My Green-Spotted Puffer, Gooberfish (aka "Goober") shows significant signs of intelligence. Perhaps the most significant is his ability to understand and practice deception. Goober loves to eat live Ghost Shrimp, but isn't fast enough to catch them. When I add them to his tank, he swims toward them, then turns 180°, so his tail points toward the shrimp. He "waits" in this position, turning periodically to see whether the shrimp is still watching him; when he sees the shrimp heading in the other direction, he turns and siezes it from behind. Had I not witnessed this amazing scene on an almost daily basis, I'd never have believed it, but there it is: Goober seems to consciously "put one over" on his prey convincing it he's "not paying attention" until it lets down its guard, providing him with an easy catch.
I have two of these Puffers living with two Snowflake Eels and a Ceylon Puffer in a 120 liter tank (temporary) although in a couple of months I will be getting them a new 450 liter. They are extremely curious fish and used to nip at my fingers during feeding, but now are familiar with me and anxiously float at the front of the tank when I enter the room. I find they are fairly easy to care for as long as you can keep up with their appetites and make sure you feed them healthy fish. I have had no problems with them bothering my eels but sometimes will steal a fish out of the eelīs mouth. I am very fond of my puffers and recommend them to any fish enthusiast. Although I probably wonīt get any more Green Puffers, I will be starting a marine puffer tank in about a month or so.
I was browsing through at a pet store when I came across a tank of Green Puffers. I moved my hand toward the top of the tank to point out the fish to my girlfriend, when all of the sudden the Puffers all swarmed to my hand and jumped trying to bite me. These fish are rated R!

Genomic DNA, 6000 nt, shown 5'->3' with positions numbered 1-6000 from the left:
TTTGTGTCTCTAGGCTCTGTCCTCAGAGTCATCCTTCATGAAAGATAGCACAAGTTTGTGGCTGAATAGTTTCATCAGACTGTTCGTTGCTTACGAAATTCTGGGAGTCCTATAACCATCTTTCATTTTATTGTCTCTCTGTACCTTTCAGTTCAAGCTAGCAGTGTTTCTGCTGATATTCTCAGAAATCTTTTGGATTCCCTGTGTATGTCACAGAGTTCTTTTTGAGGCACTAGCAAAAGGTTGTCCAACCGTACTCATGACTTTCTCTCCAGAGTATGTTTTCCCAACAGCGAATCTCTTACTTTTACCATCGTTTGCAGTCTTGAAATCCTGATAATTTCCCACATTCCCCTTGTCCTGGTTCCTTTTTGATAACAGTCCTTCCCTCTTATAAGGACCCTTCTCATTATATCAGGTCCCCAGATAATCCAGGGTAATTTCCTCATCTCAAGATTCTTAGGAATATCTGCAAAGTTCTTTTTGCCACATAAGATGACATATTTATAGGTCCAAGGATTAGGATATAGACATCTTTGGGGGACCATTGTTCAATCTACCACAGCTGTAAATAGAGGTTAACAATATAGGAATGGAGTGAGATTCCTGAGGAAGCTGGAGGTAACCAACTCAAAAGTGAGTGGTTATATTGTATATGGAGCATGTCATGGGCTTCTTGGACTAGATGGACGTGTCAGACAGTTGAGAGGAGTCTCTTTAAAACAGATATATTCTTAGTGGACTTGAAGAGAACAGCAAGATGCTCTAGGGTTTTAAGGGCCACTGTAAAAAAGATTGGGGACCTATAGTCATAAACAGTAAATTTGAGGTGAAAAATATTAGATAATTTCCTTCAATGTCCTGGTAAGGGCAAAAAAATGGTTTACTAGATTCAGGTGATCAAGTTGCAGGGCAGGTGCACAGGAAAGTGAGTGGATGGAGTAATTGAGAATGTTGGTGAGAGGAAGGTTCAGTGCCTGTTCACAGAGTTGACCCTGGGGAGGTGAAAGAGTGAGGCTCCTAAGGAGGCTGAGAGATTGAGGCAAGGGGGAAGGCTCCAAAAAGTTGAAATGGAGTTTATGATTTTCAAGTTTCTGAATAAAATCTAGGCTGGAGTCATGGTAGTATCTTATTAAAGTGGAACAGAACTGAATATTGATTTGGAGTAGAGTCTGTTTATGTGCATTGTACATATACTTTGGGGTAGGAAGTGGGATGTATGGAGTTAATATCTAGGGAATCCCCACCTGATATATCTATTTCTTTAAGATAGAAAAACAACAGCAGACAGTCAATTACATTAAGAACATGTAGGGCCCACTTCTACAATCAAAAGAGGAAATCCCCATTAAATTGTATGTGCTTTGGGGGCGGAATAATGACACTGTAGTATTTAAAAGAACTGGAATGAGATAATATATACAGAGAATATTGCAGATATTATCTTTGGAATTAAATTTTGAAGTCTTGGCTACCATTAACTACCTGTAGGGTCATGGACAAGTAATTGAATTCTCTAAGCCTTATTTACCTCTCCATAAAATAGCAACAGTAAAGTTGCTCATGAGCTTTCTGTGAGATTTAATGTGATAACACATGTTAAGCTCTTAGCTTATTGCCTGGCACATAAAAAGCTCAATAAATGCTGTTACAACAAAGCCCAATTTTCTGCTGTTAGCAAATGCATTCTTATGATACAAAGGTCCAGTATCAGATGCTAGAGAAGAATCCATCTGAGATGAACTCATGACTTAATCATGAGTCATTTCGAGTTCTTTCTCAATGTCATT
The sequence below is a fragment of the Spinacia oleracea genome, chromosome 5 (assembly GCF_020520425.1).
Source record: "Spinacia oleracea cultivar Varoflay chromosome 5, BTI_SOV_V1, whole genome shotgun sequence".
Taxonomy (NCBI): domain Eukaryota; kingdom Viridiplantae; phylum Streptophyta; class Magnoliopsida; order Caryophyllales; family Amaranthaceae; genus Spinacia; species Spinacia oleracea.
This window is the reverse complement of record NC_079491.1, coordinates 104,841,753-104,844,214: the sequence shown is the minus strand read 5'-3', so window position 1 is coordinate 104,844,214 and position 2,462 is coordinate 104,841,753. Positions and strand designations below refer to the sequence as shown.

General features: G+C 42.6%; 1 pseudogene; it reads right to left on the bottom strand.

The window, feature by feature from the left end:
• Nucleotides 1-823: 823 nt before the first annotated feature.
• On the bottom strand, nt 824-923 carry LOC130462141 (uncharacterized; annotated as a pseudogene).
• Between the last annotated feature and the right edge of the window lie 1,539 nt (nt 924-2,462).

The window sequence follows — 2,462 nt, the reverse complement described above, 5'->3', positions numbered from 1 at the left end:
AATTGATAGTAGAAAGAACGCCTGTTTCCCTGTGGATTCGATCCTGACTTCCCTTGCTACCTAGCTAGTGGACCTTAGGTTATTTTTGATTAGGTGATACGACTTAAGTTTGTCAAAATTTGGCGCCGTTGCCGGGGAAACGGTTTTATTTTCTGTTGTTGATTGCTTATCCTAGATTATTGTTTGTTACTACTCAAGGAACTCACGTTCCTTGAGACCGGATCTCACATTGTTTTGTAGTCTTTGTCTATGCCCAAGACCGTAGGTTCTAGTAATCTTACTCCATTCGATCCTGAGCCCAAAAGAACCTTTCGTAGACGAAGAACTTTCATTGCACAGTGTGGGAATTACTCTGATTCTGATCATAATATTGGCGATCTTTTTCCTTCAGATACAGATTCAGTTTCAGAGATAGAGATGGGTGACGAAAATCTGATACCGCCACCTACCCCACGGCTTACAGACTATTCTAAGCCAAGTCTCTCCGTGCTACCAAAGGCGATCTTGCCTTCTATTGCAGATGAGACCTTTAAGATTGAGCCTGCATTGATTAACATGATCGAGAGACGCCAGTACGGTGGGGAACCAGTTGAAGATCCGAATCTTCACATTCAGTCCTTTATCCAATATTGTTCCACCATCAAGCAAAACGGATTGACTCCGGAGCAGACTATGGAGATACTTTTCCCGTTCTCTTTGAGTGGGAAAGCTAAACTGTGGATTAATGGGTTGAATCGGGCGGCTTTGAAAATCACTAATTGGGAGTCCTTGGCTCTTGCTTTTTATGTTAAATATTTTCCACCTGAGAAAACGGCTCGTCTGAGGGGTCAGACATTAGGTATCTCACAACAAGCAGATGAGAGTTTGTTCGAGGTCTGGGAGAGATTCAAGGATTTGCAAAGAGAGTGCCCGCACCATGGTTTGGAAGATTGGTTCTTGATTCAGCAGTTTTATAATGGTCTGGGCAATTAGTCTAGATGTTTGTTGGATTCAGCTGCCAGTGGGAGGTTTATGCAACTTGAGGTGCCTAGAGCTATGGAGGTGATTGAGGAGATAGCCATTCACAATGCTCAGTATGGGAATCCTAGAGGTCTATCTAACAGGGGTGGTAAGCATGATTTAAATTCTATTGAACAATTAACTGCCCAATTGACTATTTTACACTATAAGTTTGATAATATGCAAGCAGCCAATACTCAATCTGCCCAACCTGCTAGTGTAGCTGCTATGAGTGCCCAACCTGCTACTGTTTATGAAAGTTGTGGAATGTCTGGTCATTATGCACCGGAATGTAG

These fish are evil. They look cute and friendly but will attack other fish, even largers ones. I kept a 13 cm Green Puffer with two Red Belly Piranhas and it nipped one of their fins. This shows how aggressive Puffers can be, so keep in mind if you like a fish, keep the Puffer out of its tank. It might get along with it, but if it doesnīt you will be upset.
This is both a very beautiful and aggressive fish. Ideally kept in brackish conditions, these fish can also be kept in freshwater and even in marine setups. Extremely aggressive to its own kind and most other fish, these puffers are best kept alone. Feed them hard "shelled" foods like snails to keep their teeth trim. They will destroy almost any vegetation available to them but Anubias is a good plant to use as decor for these puffers, as it is quite tough.
My puffer is about 4 cm long. He is in a community tank that has the following fish in it: 1 African butterfly, 7 neon tetras, 1 otocinclus, 1 bubble bee goby, 1 yellow spiny eel, 1 small tire track eel, 1 glass cat fish, 5 kuhli loachs and one 8 cm red tail shark. All these fish have been living in a tank at work for about 6 months. The puffer and the Butterfly are fed daily (the other fish are feed 3 times a week). They both get sinking pellets. I break them into small chunks and they float on the surface. Whatever the Butterfly doesn't get the puffer will. I also stock the tank with 6 ghost shrimp a week. Between the T.T. eel and the puffer they are all gone by Friday. The puffer has never attacked any of my other fish. He has an awesome personality and will follow my finger outside the glass. We are working on taking food from my hand.